by Rose Blanton
NE-HI recently released their second album, Offers, via Grand Jury records (which also happens to be the home of a couple more of my favorite windy city boys, Twin Peaks). This is the first release for NE-HI under a prominent indie label.
For the new album, the group worked with well-known Chicago producer Dave Vettraino, who also helped produce their first project. Vettraino previously worked with fellow garage rockers Cafe Racer. The garage scene in Chicago is a wonderful little community that supports one another. That’s where Twin Peaks started, and I’m sure we’ll only see more come out of it (cough, cough, Post Animal).
NE-Hi took more than two years after the release of their first effort to craft Offers. Most fans know that the first album materialized almost as a fluke. The young men initially came together to write the score for a friend’s film, but the film never ended up coming out. Instead, they formed a band.
The biggest difference with Offers is they had time to reflect and decide who they wanted to be as a band and what they wanted to say. I was able to sit down with guitarist Jason Balla and learned that most of the writing came about organically, amongst some stumbles and a little overanalyzing.
They were frustrated at first over the recordings and decided to just relax and have some friends over. Through the magic of what I can only image was “Olde Style” and jamming, the album’s title track was born. During the jam session, Colin Croom (of Twin Peaks) chimed in with a broken Farfisa. No word on whether he played on the record—but I love how this music scene is so intertwined with one another, like a brotherhood.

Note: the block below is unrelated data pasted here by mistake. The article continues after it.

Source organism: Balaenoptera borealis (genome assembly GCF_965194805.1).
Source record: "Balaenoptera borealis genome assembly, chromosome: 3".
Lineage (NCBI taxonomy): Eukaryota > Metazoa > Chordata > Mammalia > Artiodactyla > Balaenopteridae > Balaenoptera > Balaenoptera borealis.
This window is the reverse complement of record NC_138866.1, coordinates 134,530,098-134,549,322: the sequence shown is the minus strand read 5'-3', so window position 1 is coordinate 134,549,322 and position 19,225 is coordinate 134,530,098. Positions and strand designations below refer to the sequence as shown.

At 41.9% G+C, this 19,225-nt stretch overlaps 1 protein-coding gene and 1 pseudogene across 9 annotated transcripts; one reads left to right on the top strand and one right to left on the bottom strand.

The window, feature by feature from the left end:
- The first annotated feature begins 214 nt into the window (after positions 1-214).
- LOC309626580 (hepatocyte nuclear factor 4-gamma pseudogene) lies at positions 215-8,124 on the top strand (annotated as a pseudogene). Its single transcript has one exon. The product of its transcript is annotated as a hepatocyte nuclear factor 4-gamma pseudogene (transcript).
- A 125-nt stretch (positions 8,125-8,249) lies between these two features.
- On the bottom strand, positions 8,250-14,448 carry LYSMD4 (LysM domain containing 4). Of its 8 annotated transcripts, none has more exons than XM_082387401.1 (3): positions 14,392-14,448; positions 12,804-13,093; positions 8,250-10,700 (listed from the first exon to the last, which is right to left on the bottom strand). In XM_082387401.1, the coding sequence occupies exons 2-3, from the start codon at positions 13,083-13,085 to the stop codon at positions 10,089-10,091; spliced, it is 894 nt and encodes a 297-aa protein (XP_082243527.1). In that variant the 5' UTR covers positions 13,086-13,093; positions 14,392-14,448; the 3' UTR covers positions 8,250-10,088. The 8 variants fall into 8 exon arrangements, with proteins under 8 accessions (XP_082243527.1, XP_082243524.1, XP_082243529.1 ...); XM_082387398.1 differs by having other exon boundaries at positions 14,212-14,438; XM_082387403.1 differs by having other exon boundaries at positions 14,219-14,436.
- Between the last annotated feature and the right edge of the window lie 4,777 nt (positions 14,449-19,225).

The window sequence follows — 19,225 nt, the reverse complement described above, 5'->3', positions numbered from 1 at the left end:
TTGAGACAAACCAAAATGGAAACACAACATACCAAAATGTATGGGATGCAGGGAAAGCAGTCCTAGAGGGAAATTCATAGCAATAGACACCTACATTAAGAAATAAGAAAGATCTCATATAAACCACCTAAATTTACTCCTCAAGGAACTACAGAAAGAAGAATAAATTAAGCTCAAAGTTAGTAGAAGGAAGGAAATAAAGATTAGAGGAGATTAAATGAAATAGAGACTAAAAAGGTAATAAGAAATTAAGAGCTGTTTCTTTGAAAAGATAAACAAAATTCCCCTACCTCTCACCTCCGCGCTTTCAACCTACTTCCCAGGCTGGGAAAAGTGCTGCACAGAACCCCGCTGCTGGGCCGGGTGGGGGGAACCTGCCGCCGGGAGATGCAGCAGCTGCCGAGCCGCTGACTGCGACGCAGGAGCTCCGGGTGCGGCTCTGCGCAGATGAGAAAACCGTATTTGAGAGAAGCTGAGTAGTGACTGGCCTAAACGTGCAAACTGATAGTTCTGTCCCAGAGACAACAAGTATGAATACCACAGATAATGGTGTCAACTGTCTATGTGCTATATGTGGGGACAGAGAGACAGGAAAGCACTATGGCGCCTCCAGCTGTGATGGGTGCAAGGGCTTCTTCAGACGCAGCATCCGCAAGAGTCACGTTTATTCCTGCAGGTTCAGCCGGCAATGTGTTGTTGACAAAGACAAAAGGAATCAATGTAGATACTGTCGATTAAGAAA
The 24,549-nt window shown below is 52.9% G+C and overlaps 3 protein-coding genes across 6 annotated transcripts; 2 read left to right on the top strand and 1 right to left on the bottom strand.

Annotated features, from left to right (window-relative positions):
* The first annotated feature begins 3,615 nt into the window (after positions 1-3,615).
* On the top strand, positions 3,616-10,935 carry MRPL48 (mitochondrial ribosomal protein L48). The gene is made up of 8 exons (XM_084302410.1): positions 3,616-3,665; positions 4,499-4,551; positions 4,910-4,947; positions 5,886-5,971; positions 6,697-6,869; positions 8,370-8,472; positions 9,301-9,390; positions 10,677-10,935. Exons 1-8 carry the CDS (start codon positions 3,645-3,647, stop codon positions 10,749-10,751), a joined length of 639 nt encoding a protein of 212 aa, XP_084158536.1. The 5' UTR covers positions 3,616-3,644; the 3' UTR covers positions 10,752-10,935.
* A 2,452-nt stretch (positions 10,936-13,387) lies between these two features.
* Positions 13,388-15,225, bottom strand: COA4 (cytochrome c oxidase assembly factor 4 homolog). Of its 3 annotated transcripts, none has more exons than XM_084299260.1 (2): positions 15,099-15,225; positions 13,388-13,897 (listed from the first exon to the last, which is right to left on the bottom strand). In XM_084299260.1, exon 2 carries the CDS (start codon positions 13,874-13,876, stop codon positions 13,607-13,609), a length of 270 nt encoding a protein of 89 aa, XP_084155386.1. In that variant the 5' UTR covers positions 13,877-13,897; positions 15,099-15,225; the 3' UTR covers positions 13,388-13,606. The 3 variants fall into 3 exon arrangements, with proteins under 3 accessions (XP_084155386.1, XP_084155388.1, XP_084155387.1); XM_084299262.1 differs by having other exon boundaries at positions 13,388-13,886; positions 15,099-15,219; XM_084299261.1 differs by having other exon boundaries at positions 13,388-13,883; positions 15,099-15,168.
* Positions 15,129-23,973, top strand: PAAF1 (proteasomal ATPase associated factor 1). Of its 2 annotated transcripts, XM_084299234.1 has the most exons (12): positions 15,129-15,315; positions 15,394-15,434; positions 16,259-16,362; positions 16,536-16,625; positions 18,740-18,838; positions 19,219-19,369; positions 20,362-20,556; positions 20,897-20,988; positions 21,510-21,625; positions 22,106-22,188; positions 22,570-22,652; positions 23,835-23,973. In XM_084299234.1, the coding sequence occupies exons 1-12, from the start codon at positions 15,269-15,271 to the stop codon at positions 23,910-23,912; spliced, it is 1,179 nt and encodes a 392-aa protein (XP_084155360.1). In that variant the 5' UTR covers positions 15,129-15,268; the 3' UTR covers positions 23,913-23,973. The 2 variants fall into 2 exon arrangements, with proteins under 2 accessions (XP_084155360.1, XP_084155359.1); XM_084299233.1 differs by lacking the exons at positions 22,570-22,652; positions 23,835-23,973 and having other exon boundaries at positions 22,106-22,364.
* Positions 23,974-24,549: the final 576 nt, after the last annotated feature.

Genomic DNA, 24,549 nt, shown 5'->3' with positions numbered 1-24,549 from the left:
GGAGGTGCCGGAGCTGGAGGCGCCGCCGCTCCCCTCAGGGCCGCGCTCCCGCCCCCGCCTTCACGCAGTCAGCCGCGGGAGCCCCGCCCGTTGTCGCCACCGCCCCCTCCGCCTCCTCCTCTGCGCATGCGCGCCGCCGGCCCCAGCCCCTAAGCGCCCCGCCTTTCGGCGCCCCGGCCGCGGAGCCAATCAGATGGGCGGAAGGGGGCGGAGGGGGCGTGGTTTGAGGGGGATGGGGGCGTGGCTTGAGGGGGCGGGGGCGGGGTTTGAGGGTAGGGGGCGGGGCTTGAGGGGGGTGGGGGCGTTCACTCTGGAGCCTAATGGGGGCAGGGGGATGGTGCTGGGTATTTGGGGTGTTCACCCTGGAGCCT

Offers itself is definitely a coming-of-age album for NE-HI. Balla said he wanted the record to be “something of an act of solidarity with people who are trying to figure it all out. There was a lot of pressure and exhaustion and self-discovery in the process of writing and recording. We were trying to find our voice and we’re proud of the one we found.”
I think listeners will definitely hear this in the lyrics of tracks like “Stay Young”, “Offers”, and “Out of Reach”. I personally think “Everybody Warned You” is about an ex—at least, it makes me think of mine. While NE-Hi is trying something new lyrically, they stay true to their rattling, jangling guitars. Their psycho surf influence is still prevalent on tracks “Buried on the Moon” and “Every Dent”. Songs like “Prove” pep things up a bit, but we still have Mikey’s and Jason’s long, lingering vocals to draw us in.
Offers is a somewhat rare piece in the garage rock scene where the sophomore record not only delivers, but may surpass the debut effort. If you have the chance, catch these boys on their odyssey-level tour.